Boudia, a 30-year-old father of three, and any other American will clinch 2020 Olympic quota spots by placing in the top 12 in their respective individual events this week. Those spots, and any others earned at later competitions in the next year, will be filled at trials in June in Indianapolis.

NBC Sports analyst Cynthia Potter believes Boudia, who left the sport to sell homes in 2017 and came back and suffered a concussion off the platform in 2018, can meet his goal of making Friday’s 12-man final in Gwangju.

“He would have to dive well, but not better than he’s been diving,” she said. “His springboard is really well-timed, rhythmic, and he’s for a long time known how to go into the water without making a splash.”

But challenging Rio Olympic gold and silver medalists Cao Yuan of China and Jack Laugher of Great Britain, plus defending world champion Xie Siyi of China would be very tough.

Boudia lacks their degrees of difficulty, for now. He hopes to switch out two of his six dives before his first competition of 2020, though he could insert one of them should he make the world final.

“I need a good six months, so from August to December is when we’re kind of really drilling the fundamentals of learning those new dives and getting them perfected,” he said.

Boudia rallied to beat Rio Olympic springboard diver Michael Hixon for the title in May at nationals, where the top two per event earned world berths. But Boudia competed there with about a month of competition dive practice, about half as long as he would prefer.

“Hix and I are going to have a lot of training to do if we want to be even close to cracking that top five,” at worlds, Boudia said in May, according to TeamUSA.org.

Boudia is the lone U.S. diver to earn an individual world medal in an Olympic diving event since 2009.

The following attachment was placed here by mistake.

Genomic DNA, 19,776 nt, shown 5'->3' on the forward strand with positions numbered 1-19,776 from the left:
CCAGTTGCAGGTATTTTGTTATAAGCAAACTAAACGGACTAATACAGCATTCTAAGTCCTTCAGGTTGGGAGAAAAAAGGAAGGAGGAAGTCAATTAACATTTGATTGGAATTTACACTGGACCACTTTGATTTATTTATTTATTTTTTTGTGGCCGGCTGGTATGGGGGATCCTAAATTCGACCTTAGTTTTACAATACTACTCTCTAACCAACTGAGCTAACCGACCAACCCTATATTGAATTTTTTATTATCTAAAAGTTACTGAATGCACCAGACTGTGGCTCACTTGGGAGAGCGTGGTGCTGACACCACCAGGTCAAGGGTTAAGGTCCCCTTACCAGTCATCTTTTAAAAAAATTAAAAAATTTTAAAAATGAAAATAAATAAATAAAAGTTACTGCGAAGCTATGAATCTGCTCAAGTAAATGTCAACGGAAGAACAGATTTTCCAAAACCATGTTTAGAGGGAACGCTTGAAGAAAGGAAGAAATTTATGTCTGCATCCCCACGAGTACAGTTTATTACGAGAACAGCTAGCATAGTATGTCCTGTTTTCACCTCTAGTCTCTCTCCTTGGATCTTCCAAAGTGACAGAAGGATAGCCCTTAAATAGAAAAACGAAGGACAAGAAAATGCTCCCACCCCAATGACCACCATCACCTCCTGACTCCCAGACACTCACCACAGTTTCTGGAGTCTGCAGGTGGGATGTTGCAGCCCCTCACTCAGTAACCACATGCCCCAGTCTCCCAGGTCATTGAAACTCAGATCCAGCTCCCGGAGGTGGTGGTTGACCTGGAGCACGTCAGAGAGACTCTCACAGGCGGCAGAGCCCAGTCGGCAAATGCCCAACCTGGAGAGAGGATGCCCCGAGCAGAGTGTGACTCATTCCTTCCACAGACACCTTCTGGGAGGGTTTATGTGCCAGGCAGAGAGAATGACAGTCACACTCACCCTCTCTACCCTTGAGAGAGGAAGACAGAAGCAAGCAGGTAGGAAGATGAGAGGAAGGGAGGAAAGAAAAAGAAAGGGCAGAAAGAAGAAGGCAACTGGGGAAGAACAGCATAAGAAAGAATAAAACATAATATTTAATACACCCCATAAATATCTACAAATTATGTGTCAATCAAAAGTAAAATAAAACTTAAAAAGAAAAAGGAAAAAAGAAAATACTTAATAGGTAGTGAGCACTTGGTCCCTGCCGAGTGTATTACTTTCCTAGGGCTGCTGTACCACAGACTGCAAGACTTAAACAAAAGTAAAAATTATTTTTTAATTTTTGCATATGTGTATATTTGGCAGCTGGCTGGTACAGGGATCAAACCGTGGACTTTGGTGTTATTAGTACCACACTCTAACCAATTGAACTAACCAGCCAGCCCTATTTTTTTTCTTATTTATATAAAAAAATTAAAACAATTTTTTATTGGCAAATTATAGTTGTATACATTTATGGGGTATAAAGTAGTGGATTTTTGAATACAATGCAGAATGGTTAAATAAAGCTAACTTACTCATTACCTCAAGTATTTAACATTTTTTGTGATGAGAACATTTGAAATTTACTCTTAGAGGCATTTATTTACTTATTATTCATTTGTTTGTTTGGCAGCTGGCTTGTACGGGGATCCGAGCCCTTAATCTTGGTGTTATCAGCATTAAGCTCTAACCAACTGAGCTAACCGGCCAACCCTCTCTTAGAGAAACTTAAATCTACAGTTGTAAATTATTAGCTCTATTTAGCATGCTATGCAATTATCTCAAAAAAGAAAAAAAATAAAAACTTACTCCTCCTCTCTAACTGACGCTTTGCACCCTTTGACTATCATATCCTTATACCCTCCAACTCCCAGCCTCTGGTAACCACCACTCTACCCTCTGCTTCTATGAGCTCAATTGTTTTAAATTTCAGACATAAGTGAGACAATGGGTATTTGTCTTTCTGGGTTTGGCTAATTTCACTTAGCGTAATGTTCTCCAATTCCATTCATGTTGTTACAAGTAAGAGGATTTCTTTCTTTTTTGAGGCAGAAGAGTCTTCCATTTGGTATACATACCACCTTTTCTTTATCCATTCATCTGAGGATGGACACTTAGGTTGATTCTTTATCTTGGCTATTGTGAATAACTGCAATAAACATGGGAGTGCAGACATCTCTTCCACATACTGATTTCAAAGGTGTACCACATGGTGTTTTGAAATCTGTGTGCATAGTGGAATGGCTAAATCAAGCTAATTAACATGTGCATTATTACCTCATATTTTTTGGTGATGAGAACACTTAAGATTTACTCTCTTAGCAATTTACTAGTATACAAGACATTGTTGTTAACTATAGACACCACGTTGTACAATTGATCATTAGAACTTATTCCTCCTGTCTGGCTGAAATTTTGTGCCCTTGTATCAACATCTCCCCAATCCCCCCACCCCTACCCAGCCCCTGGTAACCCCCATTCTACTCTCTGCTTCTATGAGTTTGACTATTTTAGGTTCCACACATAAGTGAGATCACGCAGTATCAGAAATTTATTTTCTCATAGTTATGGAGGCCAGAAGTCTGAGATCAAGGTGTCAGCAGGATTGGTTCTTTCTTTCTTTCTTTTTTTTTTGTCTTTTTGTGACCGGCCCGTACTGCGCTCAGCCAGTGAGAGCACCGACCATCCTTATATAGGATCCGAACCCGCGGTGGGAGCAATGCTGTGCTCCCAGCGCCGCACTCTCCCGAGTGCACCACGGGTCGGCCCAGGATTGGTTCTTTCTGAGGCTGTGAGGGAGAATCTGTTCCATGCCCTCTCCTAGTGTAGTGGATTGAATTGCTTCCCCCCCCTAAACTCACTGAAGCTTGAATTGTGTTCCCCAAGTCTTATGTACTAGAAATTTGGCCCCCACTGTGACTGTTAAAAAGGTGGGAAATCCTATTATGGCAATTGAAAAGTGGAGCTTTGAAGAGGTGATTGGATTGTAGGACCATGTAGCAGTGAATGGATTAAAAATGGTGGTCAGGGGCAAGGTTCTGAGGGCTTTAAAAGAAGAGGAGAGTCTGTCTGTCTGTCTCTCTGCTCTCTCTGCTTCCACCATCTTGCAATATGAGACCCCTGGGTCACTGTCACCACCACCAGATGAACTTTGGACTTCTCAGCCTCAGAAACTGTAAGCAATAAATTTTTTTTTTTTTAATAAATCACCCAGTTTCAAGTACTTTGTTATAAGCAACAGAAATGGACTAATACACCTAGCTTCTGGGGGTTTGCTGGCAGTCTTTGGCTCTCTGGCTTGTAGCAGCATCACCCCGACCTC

The U.S. produced breakthroughs at worlds so far. Sarah Bacon became the first American woman to earn a world title since 2005, taking the non-Olympic 1m springboard event. Murphy Bromberg and Katrina Young bagged bronze in synchronized platform, ending a decade-long medal drought in any synchro event.

But Boudia’s goal must be shared among the whole team — as many top-12 finishes individually and top three in synchro events to gobble up Tokyo 2020 quota spots. The U.S. failed to qualify full teams for the 2012 and 2016 Olympics.

“Getting in the top 12 in the four individual Olympic events is the big deal right now,” Potter said. “Whether you are on the awards stand or not, that would be icing on the cake for a lot of these divers.”

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Anita Wlodarczyk, one of track and field’s most dominant, sidelined

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Poland hammer thrower Anita Wlodarczyk, the only woman to win the last five combined Olympic and world titles in a track and field event, will not go for a fourth straight world championship this fall.

Wlodarczyk had season-ending, arthroscopic left knee surgery on Monday, according to Polish media citing her coach.

Wlodarczyk, 33, has the top 15 throws on the IAAF’s all-time list, and 27 of the top 29. Her world record of 82.98 meters (scribbled on her leg pre-op) is 11 and a half feet farther the second-best woman in history. She originally took silver at the 2012 Olympics and 2013 Worlds but was upgraded to gold after Russian Tatyana Lysenko was stripped for doping.

Wlodarczyk won a reported 42 straight finals between 2014 and 2017, then suffered three losses in 2018 and two so far this year in three lower-level meets before the operation.

Americans DeAnna Price and Brooke Anderson rank Nos. 1 and 2 in the world this year. A U.S. woman has never finished in the top five of an Olympic or world championships hammer throw, which debuted at worlds in 1999 and the Olympics in 2000.